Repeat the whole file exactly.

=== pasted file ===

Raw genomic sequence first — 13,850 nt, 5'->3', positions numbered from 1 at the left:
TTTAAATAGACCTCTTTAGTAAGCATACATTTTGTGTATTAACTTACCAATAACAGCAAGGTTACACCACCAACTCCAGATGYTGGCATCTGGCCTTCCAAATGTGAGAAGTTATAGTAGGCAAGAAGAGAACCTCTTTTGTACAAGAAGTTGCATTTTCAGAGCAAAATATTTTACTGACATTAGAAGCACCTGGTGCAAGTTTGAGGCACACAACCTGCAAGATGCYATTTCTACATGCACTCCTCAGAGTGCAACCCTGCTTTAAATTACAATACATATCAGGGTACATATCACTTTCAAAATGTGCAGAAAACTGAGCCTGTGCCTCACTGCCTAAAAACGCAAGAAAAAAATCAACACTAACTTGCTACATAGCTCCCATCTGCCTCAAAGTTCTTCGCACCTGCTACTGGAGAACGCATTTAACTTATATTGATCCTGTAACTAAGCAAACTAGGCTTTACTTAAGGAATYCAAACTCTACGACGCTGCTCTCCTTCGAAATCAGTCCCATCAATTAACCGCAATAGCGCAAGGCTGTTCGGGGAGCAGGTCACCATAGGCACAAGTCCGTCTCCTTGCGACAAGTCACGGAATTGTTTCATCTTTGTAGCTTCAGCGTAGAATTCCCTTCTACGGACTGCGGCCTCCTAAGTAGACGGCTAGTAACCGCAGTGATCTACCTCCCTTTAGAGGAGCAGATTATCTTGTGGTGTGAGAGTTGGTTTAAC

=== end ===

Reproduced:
Raw genomic sequence first — 13,850 nt, 5'->3', positions numbered from 1 at the left:
TTTAAATAGACCTCTTTAGTAAGCATACATTTTGTGTATTAACTTACCAATAACAGCAAGGTTACACCACCAACTCCAGATGYTGGCATCTGGCCTTCCAAATGTGAGAAGTTATAGTAGGCAAGAAGAGAACCTCTTTTGTACAAGAAGTTGCATTTTCAGAGCAAAATATTTTACTGACATTAGAAGCACCTGGTGCAAGTTTGAGGCACACAACCTGCAAGATGCYATTTCTACATGCACTCCTCAGAGTGCAACCCTGCTTTAAATTACAATACATATCAGGGTACATATCACTTTCAAAATGTGCAGAAAACTGAGCCTGTGCCTCACTGCCTAAAAACGCAAGAAAAAAATCAACACTAACTTGCTACATAGCTCCCATCTGCCTCAAAGTTCTTCGCACCTGCTACTGGAGAACGCATTTAACTTATATTGATCCTGTAACTAAGCAAACTAGGCTTTACTTAAGGAATYCAAACTCTACGACGCTGCTCTCCTTCGAAATCAGTCCCATCAATTAACCGCAATAGCGCAAGGCTGTTCGGGGAGCAGGTCACCATAGGCACAAGTCCGTCTCCTTGCGACAAGTCACGGAATTGTTTCATCTTTGTAGCTTCAGCGTAGAATTCCCTTCTACGGACTGCGGCCTCCTAAGTAGACGGCTAGTAACCGCAGTGATCTACCTCCCTTTAGAGGAGCAGATTATCTTGTGGTGTGAGAGTTGGTTTAAC